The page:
The Genesis G80 is a dominant force in Korea’s luxury sedan market. Whether its electric version will assume the same crown in the burgeoning electric vehicle (EV) market remains to be seen.
The Korea JoongAng Daily recently test drove the electric version on a 90-kilometer course around the outskirts of Seoul. It was a very nice luxury sedan, for sure, but with no breakthrough charm as an EV.
The Electrified G80, contrary to what the name suggests, is not made on Hyundai Motor’s E-GMP modular platform, which is being used for the group’s other EVs. In other words, the electric G80 has been made on an existing platform designed for internal combustion engines.
Genesis’ GV60, expected to launch later in the year will be the first Genesis to be built on the E-GMP platform.
The first impression behind the wheel of the Electrified G80 was that its acceleration and braking were strong and responsive enough, which are salient issues considering its weight.
Due to its battery, the electric G80 weighs 2,265 kilograms, which is 300 kilograms heavier than its petrol-engine predecessor.
In Sport driving mode, the car can reach 100 kilometers per hour within 4.9 seconds.
Perhaps due to its weight, the electric G80 has deployed a pretty strong regenerative braking function to use electricity more efficiently.
Regenerative braking allows the vehicle to charge itself from the car’s kinetic energy as it slows down. In practice, this means the car slows down when you lift your foot from the accelerator and before you step on the brake. This takes some time getting used to.
The first part of the test drive was done with that function on medium level — five levels are possible, including shutting it off — and it still felt pretty strong.
As soon as I took my foot off the gas, the vehicle decelerated dramatically.
This could be a plus when driving on a congested road and the driver has to do lots of accelerating and braking.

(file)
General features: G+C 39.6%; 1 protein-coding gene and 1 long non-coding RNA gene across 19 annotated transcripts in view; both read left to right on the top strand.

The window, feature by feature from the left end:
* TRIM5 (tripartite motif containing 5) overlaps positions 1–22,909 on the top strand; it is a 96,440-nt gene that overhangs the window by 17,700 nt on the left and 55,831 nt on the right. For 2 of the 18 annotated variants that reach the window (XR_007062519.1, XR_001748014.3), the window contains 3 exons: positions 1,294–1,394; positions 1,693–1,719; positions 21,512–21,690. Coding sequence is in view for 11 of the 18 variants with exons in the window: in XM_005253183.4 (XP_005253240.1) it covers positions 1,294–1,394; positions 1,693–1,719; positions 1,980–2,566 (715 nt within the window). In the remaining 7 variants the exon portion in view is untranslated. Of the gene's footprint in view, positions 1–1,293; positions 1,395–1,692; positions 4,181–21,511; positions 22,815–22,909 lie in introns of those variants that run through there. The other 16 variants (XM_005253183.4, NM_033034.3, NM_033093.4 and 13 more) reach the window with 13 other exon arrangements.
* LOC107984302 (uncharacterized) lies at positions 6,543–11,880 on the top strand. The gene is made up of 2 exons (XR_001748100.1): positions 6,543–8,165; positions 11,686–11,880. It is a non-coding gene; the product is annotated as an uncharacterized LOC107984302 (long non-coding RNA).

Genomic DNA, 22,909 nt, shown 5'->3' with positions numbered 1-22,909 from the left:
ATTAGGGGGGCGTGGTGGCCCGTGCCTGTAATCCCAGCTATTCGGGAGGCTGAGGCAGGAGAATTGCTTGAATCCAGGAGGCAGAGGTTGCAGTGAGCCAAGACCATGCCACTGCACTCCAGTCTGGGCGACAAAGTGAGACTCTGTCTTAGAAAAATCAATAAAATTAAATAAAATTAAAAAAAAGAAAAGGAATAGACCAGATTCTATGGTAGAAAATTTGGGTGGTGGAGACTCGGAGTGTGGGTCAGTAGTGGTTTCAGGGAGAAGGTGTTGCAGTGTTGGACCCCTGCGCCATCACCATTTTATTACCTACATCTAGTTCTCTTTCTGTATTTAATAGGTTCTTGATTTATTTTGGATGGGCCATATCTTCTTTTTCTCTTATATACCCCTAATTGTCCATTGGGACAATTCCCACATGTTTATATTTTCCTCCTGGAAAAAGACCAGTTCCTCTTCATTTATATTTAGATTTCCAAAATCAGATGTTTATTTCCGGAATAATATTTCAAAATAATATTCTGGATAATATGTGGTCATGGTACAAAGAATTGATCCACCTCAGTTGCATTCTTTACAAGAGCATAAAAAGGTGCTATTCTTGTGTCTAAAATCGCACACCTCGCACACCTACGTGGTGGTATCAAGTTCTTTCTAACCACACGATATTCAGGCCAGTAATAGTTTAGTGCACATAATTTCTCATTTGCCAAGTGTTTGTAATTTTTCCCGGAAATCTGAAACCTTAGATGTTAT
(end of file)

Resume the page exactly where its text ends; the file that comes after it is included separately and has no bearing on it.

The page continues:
But on a highway, it merely made for jerky driving and I turned off the function on the return trip.
After finishing the 90-kilometer trip, the car had used up 65 kilometers from the 340 kilometer range on the battery at the starting point. This meant that at least 25 kilometers were saved by using the regenerative function and from power from the solar panel on the car’s roof.
When driving over bumps, the car’s suspension felt too stiff.
EVs often have stiffer suspensions because of their heavier weight.
But EVs are trying to offer driving experiences as smooth as an internal combustion engine, so the hint of a rumble seat was a bit disappointing.
The car’s floor was higher than in other EVs and internal combustion engine cars, probably because of the battery underneath. That took some adjusting of the driver’s seat.
Design-wise, the exterior showed most of the signature design features from the original version, including a large pentagonal grille and two horizontal lines in the headlights and taillights.
Although it is not made on the E-GMP platform, the electric sedan offers some features that only E-GMP-made EVs were capable of in the past. It has a vehicle-to-load (V2L) function that enables the electricity remaining in the car’s battery to be used to charge other electronic devices. The V2L function, however, is only possible from the exterior as there are no sockets inside.
So charging a laptop inside the car isn’t possible, as it is in Hyundai’s Ioniq 5 or Kia’s EV6.
It is located on the grille, making it possibly handy for camping.
The Electrified G80 comes with a multi-charging system that can accommodate both 400-volt and 800-volt charging.
The sedan has a 82.7 kilowatt-hour battery able to drive 427 kilometers on a single charge and is offered in standard four-wheel drive.
Its price starts from 82.8 million won, just under the 90-million-won eligibility ceiling for the government’s EV purchase subsidy.
BY JIN EUN-SOO [email@example.com]